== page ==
Foundations of Data-Flow Analysis
Introduction: Having shown several useful examples of the data-flow abstraction, we now study the family of data-flow schemas as a whole, abstractly. We shall answer several basic questions about data-flow algorithms formally:
1. Under what circumstances is the iterative algorithm used in data-flow analysis correct?
2. How precise is the solution obtained by the iterative algorithm?
3. Will the iterative algorithm converge?
4. What is the meaning of the solution to the equations?
In Section 9.2, we addressed each of the questions above informally when describing the reaching-definitions problem. Instead of answering the same questions for each subsequent problem from scratch, we relied on analogies with the problems we had already discussed to explain the new problems. Here we present a general approach that answers all these questions, once and for all, rigorously, and for a large family of data-flow problems. We first identify the properties desired of data-flow schemas and prove the implications of these properties on the correctness, precision, and convergence of the data-flow algorithm, as well as the meaning of the solution. Thus, to understand old algorithms or formulate new ones, we simply show that the proposed data-flow problem definitions have certain properties, and the answers to all the above difficult questions are available immediately.
The concept of having a common theoretical framework for a class of schemas also has practical implications. The framework helps us identify the reusable components of the algorithm in our software design. Not only is coding effort reduced, but programming errors are reduced by not having to recode similar details several times.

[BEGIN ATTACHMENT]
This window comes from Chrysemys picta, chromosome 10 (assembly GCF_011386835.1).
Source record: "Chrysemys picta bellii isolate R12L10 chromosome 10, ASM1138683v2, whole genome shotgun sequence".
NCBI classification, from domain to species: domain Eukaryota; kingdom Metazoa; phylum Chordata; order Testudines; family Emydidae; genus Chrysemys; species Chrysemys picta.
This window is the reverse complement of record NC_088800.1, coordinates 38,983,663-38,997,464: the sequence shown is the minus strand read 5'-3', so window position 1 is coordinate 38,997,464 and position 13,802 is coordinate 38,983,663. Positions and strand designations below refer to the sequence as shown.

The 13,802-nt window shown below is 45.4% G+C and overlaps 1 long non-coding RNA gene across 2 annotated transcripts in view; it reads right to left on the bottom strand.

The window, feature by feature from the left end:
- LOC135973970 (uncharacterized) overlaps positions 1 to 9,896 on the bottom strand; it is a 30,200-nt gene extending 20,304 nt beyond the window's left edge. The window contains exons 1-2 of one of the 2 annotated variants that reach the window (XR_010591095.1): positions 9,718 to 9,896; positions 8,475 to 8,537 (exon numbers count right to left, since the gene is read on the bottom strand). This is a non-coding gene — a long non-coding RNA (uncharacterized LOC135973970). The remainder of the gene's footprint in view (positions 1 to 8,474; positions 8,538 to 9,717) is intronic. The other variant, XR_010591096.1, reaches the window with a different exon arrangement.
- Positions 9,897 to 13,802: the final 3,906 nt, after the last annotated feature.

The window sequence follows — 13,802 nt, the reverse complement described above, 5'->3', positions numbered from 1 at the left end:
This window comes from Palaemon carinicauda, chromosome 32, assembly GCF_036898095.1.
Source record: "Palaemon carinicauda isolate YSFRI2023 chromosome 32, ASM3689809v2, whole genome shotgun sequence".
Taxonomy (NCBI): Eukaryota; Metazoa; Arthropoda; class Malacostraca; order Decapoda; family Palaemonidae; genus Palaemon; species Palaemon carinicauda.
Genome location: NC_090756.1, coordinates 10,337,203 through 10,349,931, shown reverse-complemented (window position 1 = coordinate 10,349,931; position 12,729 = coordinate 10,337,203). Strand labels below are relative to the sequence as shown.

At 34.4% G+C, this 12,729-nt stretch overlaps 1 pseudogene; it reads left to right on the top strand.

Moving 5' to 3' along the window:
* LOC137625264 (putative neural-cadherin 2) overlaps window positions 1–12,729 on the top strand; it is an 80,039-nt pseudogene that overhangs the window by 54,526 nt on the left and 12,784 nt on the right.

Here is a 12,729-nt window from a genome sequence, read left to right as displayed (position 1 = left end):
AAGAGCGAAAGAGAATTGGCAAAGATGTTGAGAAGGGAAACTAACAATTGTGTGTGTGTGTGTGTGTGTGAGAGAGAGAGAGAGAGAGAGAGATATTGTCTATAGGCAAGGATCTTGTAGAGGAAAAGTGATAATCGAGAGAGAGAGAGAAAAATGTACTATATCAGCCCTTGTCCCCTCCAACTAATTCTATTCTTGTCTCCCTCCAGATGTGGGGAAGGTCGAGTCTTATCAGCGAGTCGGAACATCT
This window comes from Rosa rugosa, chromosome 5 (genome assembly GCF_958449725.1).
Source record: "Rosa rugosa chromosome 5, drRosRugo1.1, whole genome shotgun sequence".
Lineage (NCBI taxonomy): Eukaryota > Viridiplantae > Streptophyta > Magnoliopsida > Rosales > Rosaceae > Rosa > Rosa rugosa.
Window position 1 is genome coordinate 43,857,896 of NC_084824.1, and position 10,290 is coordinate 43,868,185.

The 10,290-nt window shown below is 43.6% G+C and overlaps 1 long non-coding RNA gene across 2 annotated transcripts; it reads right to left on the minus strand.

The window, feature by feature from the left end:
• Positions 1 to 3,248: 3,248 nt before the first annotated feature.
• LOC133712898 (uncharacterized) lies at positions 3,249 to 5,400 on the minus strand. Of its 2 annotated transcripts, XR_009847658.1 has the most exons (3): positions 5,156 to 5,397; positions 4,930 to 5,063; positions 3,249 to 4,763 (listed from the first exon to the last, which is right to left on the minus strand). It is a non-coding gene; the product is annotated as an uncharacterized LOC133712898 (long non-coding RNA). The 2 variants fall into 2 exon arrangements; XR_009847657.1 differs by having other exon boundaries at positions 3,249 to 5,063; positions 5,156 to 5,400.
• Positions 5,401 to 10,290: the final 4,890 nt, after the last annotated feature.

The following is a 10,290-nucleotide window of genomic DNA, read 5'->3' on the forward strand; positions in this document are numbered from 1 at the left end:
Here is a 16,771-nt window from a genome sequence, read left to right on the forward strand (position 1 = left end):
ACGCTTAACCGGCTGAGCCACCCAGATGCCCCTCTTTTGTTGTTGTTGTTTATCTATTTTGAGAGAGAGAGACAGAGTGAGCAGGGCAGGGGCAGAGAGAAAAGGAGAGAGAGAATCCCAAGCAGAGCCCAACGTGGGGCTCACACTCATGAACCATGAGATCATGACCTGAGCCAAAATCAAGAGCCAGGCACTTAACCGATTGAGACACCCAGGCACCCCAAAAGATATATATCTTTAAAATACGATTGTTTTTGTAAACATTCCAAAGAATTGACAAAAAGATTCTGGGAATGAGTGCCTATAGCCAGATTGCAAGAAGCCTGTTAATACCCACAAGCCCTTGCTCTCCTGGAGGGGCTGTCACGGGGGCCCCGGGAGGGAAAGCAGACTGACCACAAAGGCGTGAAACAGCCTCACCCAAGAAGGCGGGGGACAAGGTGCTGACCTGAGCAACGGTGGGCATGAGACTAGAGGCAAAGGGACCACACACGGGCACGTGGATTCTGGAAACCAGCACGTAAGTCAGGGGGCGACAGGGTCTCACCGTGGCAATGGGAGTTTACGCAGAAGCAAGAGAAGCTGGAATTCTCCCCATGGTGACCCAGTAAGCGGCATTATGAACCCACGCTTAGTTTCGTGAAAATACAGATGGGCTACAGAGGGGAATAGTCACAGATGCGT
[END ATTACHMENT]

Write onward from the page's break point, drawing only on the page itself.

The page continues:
A data-flow analysis framework (D,V,A:F) consists of
1. A direction of the data flow D, which is either FORWARDS or BACKWARDS.
2. A semilattice (see Section 9.3.1 for the definition), which includes a domain of values V and a meet operator A.
3. A family F of transfer functions from V to V. This family must include functions suitable for the boundary conditions, which are constant transfer functions for the special nodes ENTRY and EXIT in any flow graph.
Semilattices: A semilattice is a set V and a binary meet operator A such that for all x, y,and z in V:
1. x A x — x (meet is idempotent).
2. x Ay = y A x (meet is commutative).
3. x A (y A z) = (x A y) A z (meet is associative).
A semilattice has a top element, denoted T, such that
for all x in V, T A x — x.
Optionally, a semilattice may have a bottom element, denoted ±, such that
for all x in V, _L A x = ±.
Partial Orders: As we shall see, the meet operator of a semilattice defines a partial order onthe values of the domain. A relation < is a partial order on a set V if for all x,y, and z in V:
1. x < x (the partial order is reflexive).
2. If x < y and y < x, then x = y (the partial order is antisymmetric).
3. If x < y and y < z, then x < z (the partial order is transitive).
The pair (V, <) is called a poset, or partially ordered set. It is also convenient to have a < relation for a poset, defined as
x < y if and only if (x < y) and (x / y).
The Partial Order for a Semilattice: It is useful to define a partial order < for a semilattice (V, A). For all x and y in V, we define
x < y if and only if x A y = x.
Because the meet operator A is idempotent, commutative, and associative, the < order as defined is reflexive, antisymmetric, and transitive. To see why, observe that:
- Reflexivity: for all x, x < x. The proof is that x A x = x since meet is idempotent.
- Antisymmetry: if x < y and y < x, then x — y. In proof, x < y means x Ay = x and y < x means y A x = y. By commutativity of A, x = (x Ay) = (y Ax) = y.
- Transitivity: if x < y and y < z, then x < z. In proof, x < y and y < z means that x A y = x and y A z - y. Then (x A z) = ((x A y) A z) = (x A (y A z)) = (x A y) = x, using associativity of meet. Since x A z = x has been shown, we have x < z, proving transitivity.